Pink Things: Do you have a relationship with feminism? Could you tell me about it?
Frances Goodman: I don’t think of it as a relationship: I contend that feminism is a non-negotiable political stance I have to take in the current and historical climate where equality is a pipedream. I find myself feeling constantly angry and frustrated by how women are treated, represented, paid, and abused, and this is what motivates a lot of my work and practice.
Pink Things: What about the feminine? I feel so much “girl power”, for lack of a better term, radiating from you work. Can you tell me about how your relationship with the feminine impacts your work? What is your interest in it?
Frances Goodman: I am interested in the feminine as there is constant debate around femininity being a gender construct or an inherent female trait. We, as women, are bombarded with images of acceptable femininity and taught that we need to desire and aspire to certain ideals and aesthetics in order to be seen as normal, beautiful, and successful. As soon as we start challenging or pushing back against these norms we become unruly, strange, and disgusting. I am interested in how possible it really is to escape from this indoctrination, if it is that. And if it’s really possible to find the essential female self and what that would be or look like.
Pink Things: Lets talk about those AMAZING sequined paintings. Why sequins? And why the subject matter?
Frances Goodman: There are a number of reasons why I work with sequins. I am always drawn to things that sparkle, that have an element of kitsch to them, and what is more glitzy and glamorous and garish than sequins? I also work with things that women use to adorn themselves with, and sequins are a wonderful example of this. Sequins are also the epitome of the surface and our obsession therewith.
I decided to make ‘paintings’ with sequins as they allow me the possibility to work up great detail with their beautiful array of colors. However, their reflective and refractory nature makes it difficult to view the images as a whole. As you move about a room the image is continually changing; areas of the painting come into focus whilst others dissolve. They’re like a mirage – constantly unattainable.
As for the subject matter: I originally started working with found images of women in films, but very quickly decided that I should take the photographs myself in order to direct the poses and settings. I photograph women I know or are known to me in a cinematic way, in order to speak of the way women are framed, stereotyped, and idealized through film. Actresses and models have become icons for everyday women, representing the unattainable perfection we are continuously and unsuccessfully seeking.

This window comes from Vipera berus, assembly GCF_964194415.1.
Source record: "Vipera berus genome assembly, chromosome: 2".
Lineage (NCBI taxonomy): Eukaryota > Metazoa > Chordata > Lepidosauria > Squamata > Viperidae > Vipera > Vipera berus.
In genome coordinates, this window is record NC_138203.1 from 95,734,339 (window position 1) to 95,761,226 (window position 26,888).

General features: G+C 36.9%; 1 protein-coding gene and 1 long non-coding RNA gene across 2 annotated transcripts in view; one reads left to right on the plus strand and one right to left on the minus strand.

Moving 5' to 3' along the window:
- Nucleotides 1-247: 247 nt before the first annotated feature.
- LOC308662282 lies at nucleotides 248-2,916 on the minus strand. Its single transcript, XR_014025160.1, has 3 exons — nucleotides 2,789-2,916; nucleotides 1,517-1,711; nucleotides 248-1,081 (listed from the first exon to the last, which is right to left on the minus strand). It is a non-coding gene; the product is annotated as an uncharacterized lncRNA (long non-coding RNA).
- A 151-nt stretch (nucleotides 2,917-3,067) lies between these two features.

Pink Things: How is Beneath Her a deviation from your previous show at Richard Taittinger? How do you think you’ve grown these past couple of years as an artist and what has informed that growth?
Frances Goodman: My previous exhibition at Richard Taittinger was an overview of my practice from the last few years. The works on this exhibition were produced specifically for the exhibition and I made all of the pieces in conversation with each other. I planned the exhibition to be experiential — you enter on the ‘inside’ (the nail sculptures and paintings) and move through the Comforter into/onto the surface (the sequin paintings).
Hopefully one is always growing as an artist, each piece informs the next and one learns from ones mistakes and successes. My hope is that all my works almost act as chapters in one book; they’re all essential for the book to make sense as a whole.
Pink Things: I LOVE the clit-looking pieces. They’re so attractive, but almost menacing. Can you talk to me about how sexuality influences you, or any comments that you have on the matter, since it’s so heavily for debate as of late?
Frances Goodman: Sex and nudity are the tools used by many industries to seduce us into buying their products and ethos. What interests me is the polemic that is presented to women — we need to be sexy and seductive in order to be desired, but we need to be chastened and de-sexualised in order to be taken seriously. Why is that? I choose to work with sexuality and nudity, firstly, because the only way to reclaim power is to own it yourself, but secondly, because working with them directly brings to the forefront the problematics of representation and challenges one to question the intent behind the use of such images.
Pink Things: What’s next for Frances Goodman?
Frances Goodman: I need to take a trip down the beauty isle soon in order to come up with some new ideas, but right now I am continuing to work with the new themes I explored in my New York exhibition as I am sure there is still a lot of ground to cover.
This interview was conducted via email.
Images by Sarah Sickles of Frances Goodman's Beneath Her opening at Richard Taittinger Gallery.